An entrepreneurial confession
My journey to be a full-time entrepreneur was a rocky one. Many times over the last decade, I experimented with random businesses and jumped in and out of corporate life in search of the freedom and creativity I wanted.
As an independent woman, determined to be equal in every way to my husband Mark, we more or less earned the same and split all expenses down the middle.
However, I was miserable in corporate life and while Mark loved his job – I couldn’t wait to get out of mine, but it was stressful making no money from my business and we couldn’t afford to live on one salary.
So I sucked it up, but the frustration made me crabby. The first time I quit my job, I had no idea what business I should do, but I thought the freedom from my job would motivate me.
I ended up in crappy temp jobs like supervising exams to earn money. The pressure to succeed from scratch was killing my creativity and I really didn’t have a plan… or a savings cushion.
Instead of working furiously on my business, I found myself procrastinating out of sheer terror. I didn’t really know how to start or build a business. I knew I wanted out from my job.
The second time, I eased gently out of work, going part-time so I still had a wage coming in while I refined my business and honed my writing skills. I really recommend this rather than quitting your job before you have your business idea sorted. It’s too much pressure otherwise. Get a few clients under your belt, have a few months of disciplined work in your spare time and then go for it.
So when it was time to make the leap into full-time entrepreneurship, I sat down to have a serious money conversation with my husband.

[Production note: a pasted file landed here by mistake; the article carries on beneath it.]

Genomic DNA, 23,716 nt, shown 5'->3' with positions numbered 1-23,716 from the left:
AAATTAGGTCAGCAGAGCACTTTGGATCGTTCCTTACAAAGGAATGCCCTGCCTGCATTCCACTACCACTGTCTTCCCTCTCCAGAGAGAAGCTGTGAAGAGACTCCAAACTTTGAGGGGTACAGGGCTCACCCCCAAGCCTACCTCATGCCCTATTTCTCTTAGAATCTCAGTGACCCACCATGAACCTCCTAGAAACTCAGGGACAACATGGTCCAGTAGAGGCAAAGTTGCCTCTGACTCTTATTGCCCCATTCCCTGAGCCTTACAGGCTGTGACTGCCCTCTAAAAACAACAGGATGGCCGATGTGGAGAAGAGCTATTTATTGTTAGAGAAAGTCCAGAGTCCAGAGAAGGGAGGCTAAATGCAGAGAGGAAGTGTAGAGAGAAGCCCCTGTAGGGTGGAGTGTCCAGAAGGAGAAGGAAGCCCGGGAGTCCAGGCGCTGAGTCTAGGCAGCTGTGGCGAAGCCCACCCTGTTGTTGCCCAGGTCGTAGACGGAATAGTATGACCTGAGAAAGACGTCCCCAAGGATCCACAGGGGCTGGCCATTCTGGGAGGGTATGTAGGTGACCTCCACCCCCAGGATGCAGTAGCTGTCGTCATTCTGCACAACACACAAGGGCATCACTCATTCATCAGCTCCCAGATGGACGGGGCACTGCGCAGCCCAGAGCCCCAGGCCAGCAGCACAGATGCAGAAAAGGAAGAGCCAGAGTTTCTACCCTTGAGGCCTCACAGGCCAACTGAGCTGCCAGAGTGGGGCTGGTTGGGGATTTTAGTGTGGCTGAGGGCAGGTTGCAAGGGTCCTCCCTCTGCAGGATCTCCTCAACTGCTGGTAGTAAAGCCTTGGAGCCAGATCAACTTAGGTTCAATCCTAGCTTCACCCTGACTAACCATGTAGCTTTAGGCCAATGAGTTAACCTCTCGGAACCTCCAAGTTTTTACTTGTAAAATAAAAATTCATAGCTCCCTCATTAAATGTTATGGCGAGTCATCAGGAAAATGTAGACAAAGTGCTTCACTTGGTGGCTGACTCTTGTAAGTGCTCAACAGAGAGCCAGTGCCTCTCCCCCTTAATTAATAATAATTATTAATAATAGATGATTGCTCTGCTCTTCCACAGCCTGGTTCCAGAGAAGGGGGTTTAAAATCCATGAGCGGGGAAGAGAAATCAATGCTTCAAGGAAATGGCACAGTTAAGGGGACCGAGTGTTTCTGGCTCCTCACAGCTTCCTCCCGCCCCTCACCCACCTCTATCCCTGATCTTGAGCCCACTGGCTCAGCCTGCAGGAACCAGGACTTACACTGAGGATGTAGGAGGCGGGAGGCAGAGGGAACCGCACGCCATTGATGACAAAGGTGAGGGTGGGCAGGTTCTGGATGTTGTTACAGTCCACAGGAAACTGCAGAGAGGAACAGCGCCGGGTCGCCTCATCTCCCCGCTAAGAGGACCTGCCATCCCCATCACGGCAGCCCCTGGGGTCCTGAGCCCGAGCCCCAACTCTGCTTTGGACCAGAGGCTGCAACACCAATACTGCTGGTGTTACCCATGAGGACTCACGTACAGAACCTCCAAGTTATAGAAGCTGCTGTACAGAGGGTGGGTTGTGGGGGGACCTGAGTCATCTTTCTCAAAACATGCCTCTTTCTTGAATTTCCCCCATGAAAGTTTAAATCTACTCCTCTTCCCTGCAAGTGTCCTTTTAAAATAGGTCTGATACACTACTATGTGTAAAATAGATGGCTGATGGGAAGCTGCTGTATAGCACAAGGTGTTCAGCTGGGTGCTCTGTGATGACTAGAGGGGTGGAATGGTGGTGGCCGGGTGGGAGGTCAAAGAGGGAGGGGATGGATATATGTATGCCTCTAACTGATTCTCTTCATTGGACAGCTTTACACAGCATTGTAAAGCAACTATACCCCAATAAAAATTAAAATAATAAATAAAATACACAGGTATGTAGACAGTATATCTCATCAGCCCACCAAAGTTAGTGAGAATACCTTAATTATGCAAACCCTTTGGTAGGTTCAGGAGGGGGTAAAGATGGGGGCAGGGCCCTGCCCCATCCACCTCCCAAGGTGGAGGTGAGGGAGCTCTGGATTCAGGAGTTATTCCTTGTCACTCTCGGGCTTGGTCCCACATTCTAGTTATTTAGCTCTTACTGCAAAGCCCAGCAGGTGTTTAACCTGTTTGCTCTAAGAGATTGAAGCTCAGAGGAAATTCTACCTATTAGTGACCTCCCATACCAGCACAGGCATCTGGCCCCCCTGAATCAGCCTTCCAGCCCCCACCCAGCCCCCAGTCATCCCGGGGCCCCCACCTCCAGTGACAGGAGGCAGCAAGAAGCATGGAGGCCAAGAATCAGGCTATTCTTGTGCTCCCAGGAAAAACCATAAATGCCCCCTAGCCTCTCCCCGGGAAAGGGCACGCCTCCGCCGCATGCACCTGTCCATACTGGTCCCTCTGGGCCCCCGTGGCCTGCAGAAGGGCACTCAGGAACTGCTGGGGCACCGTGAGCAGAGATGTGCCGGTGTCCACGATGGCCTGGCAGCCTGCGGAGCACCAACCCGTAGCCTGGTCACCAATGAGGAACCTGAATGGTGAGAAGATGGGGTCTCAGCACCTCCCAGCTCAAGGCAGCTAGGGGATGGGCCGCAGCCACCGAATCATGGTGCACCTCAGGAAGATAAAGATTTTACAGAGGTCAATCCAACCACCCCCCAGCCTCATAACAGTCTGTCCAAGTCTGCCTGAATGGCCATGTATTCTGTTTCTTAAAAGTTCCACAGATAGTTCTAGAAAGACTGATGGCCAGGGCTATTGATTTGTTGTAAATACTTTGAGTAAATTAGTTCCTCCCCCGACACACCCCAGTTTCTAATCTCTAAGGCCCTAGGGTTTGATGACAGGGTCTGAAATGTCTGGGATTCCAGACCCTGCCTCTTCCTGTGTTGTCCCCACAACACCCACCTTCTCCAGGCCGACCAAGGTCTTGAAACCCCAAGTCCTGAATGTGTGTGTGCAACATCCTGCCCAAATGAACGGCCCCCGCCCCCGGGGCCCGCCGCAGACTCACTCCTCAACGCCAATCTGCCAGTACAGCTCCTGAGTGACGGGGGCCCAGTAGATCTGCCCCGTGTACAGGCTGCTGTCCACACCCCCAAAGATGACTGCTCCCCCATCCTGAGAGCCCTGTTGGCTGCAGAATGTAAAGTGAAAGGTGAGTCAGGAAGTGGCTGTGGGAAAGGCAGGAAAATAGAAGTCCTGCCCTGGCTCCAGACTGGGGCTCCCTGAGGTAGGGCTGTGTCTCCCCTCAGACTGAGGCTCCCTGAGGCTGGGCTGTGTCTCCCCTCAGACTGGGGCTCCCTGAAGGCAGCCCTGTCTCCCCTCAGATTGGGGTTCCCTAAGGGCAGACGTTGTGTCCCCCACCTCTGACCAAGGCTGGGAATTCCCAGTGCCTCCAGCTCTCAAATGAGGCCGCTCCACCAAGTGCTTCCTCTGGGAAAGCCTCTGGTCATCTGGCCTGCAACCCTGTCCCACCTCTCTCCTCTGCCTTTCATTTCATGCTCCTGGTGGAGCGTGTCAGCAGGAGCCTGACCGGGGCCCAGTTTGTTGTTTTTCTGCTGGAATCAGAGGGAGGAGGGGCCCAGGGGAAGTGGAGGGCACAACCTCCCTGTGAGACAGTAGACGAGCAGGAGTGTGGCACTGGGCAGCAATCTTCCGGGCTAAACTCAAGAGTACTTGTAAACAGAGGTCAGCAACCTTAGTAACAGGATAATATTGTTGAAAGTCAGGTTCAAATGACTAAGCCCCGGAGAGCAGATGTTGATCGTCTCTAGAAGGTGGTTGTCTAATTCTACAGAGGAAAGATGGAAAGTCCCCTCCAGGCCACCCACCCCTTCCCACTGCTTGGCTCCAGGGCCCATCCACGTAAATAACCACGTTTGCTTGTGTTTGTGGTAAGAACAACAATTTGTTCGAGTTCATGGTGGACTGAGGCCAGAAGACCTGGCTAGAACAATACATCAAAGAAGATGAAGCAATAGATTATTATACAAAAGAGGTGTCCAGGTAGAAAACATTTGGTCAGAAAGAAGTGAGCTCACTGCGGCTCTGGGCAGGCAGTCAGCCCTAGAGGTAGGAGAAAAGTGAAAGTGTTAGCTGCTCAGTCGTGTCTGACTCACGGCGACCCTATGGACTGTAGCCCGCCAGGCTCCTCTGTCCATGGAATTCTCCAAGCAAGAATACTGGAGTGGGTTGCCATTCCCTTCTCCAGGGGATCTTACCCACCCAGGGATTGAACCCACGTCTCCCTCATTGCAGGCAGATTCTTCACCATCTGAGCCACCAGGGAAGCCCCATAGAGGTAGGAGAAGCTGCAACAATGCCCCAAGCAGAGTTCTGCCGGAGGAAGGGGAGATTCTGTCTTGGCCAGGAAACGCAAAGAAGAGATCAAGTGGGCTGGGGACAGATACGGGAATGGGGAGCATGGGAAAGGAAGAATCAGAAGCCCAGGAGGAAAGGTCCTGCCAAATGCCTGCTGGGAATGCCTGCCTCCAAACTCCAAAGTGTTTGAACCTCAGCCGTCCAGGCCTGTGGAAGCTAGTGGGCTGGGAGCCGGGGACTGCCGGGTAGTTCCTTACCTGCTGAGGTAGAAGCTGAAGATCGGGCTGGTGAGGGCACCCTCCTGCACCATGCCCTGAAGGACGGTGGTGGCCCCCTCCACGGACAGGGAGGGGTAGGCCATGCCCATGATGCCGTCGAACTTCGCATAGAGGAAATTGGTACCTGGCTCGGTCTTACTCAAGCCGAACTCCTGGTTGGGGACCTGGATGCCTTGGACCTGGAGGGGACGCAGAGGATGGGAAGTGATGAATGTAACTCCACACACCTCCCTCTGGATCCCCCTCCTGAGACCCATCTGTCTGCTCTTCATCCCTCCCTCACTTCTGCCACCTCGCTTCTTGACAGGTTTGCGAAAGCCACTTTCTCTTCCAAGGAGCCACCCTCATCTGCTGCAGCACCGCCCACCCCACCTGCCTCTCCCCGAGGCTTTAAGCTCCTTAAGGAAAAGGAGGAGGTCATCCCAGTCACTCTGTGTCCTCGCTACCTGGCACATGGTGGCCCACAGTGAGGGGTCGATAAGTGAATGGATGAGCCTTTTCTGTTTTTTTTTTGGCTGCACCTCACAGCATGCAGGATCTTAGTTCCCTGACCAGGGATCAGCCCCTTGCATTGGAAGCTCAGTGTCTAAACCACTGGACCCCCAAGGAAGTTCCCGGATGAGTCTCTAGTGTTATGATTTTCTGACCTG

This is how it went…
“Honey – from the 1st January, I’m doing my business full time. For the first six months, you’ll pay all the bills and you’ll give me an “allowance” each week to use however I want.
I’m doing this so I can build a business that works when we have kids in the future and so I can be happier in myself.
Are you cool with that?”
Yes, it kind of sounded like I told him, rather than asked him but I knew it was time – and I had to propose something drastic, otherwise life would have continued with me frustrated and waiting for the stars to align, or for someone else to give me permission.
I didn’t want to sit at home and feel poor. I wanted to be able to have a coffee with my friends occasionally without feeling guilty about it. I needed to feel abundant while I was building my business.
I needed the stability without the stress to make my business happen and so I asked for it.
The first month working for myself, I earned $225 from coaching. Hardly a full time wage, but it was THRILLING. I think I spent a big chunk of it on some celebratory champagne. It was proof that my business idea had legs and it spurred me on to work harder next month.
Next month, I doubled my income (WOW – $400!!) and kept on doubling it almost every month. YIPPEE. Pretty soon, I no longer needed my “allowance” but Mark still covered all of our bills for the first year. My money was extra money.
My income changed week to week. So he made sure we could pay our rent and I did things like buy us a new car and pay for my laser eye surgery in cash. Niiice.
I had to constantly enrol my husband in the vision of my business and WHY it required his support and investment at the beginning. I know this isn’t always easy when you’re starting out and earning no money.